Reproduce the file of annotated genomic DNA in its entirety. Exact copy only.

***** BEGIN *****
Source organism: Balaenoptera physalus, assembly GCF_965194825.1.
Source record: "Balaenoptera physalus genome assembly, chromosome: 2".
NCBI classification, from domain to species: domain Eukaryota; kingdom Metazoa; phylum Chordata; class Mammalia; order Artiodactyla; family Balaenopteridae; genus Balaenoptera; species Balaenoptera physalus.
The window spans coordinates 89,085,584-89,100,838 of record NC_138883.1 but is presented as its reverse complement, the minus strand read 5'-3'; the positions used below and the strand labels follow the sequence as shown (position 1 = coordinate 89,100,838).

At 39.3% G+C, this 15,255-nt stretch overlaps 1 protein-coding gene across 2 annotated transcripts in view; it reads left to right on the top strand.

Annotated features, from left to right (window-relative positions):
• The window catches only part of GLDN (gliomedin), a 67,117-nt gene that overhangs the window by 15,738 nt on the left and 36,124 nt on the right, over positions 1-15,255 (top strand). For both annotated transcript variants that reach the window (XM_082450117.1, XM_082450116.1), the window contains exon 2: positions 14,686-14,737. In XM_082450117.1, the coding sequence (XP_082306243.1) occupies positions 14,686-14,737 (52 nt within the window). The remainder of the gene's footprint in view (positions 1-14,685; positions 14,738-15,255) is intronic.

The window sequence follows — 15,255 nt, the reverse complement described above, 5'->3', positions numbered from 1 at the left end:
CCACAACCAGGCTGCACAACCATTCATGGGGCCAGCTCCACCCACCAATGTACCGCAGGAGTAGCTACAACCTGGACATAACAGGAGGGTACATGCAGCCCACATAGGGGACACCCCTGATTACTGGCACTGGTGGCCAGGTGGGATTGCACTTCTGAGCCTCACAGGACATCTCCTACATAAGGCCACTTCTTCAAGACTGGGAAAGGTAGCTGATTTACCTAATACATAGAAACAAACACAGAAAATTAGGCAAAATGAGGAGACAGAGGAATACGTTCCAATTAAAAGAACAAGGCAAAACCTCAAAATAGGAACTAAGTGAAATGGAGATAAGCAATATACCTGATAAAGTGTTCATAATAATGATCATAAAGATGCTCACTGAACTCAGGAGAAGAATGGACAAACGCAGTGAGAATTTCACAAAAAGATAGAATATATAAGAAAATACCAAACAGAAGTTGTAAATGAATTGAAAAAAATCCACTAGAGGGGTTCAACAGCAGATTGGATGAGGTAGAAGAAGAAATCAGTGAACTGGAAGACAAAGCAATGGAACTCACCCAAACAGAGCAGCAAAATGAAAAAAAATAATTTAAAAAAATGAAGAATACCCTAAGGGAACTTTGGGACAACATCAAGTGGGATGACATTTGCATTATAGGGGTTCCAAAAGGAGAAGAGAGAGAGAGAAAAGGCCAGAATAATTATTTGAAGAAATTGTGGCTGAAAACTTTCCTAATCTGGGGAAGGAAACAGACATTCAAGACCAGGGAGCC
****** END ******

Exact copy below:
Source organism: Balaenoptera physalus, assembly GCF_965194825.1.
Source record: "Balaenoptera physalus genome assembly, chromosome: 2".
NCBI classification, from domain to species: domain Eukaryota; kingdom Metazoa; phylum Chordata; class Mammalia; order Artiodactyla; family Balaenopteridae; genus Balaenoptera; species Balaenoptera physalus.
The window spans coordinates 89,085,584-89,100,838 of record NC_138883.1 but is presented as its reverse complement, the minus strand read 5'-3'; the positions used below and the strand labels follow the sequence as shown (position 1 = coordinate 89,100,838).

At 39.3% G+C, this 15,255-nt stretch overlaps 1 protein-coding gene across 2 annotated transcripts in view; it reads left to right on the top strand.

Annotated features, from left to right (window-relative positions):
• The window catches only part of GLDN (gliomedin), a 67,117-nt gene that overhangs the window by 15,738 nt on the left and 36,124 nt on the right, over positions 1-15,255 (top strand). For both annotated transcript variants that reach the window (XM_082450117.1, XM_082450116.1), the window contains exon 2: positions 14,686-14,737. In XM_082450117.1, the coding sequence (XP_082306243.1) occupies positions 14,686-14,737 (52 nt within the window). The remainder of the gene's footprint in view (positions 1-14,685; positions 14,738-15,255) is intronic.

The window sequence follows — 15,255 nt, the reverse complement described above, 5'->3', positions numbered from 1 at the left end:
CCACAACCAGGCTGCACAACCATTCATGGGGCCAGCTCCACCCACCAATGTACCGCAGGAGTAGCTACAACCTGGACATAACAGGAGGGTACATGCAGCCCACATAGGGGACACCCCTGATTACTGGCACTGGTGGCCAGGTGGGATTGCACTTCTGAGCCTCACAGGACATCTCCTACATAAGGCCACTTCTTCAAGACTGGGAAAGGTAGCTGATTTACCTAATACATAGAAACAAACACAGAAAATTAGGCAAAATGAGGAGACAGAGGAATACGTTCCAATTAAAAGAACAAGGCAAAACCTCAAAATAGGAACTAAGTGAAATGGAGATAAGCAATATACCTGATAAAGTGTTCATAATAATGATCATAAAGATGCTCACTGAACTCAGGAGAAGAATGGACAAACGCAGTGAGAATTTCACAAAAAGATAGAATATATAAGAAAATACCAAACAGAAGTTGTAAATGAATTGAAAAAAATCCACTAGAGGGGTTCAACAGCAGATTGGATGAGGTAGAAGAAGAAATCAGTGAACTGGAAGACAAAGCAATGGAACTCACCCAAACAGAGCAGCAAAATGAAAAAAAATAATTTAAAAAAATGAAGAATACCCTAAGGGAACTTTGGGACAACATCAAGTGGGATGACATTTGCATTATAGGGGTTCCAAAAGGAGAAGAGAGAGAGAGAAAAGGCCAGAATAATTATTTGAAGAAATTGTGGCTGAAAACTTTCCTAATCTGGGGAAGGAAACAGACATTCAAGACCAGGGAGCC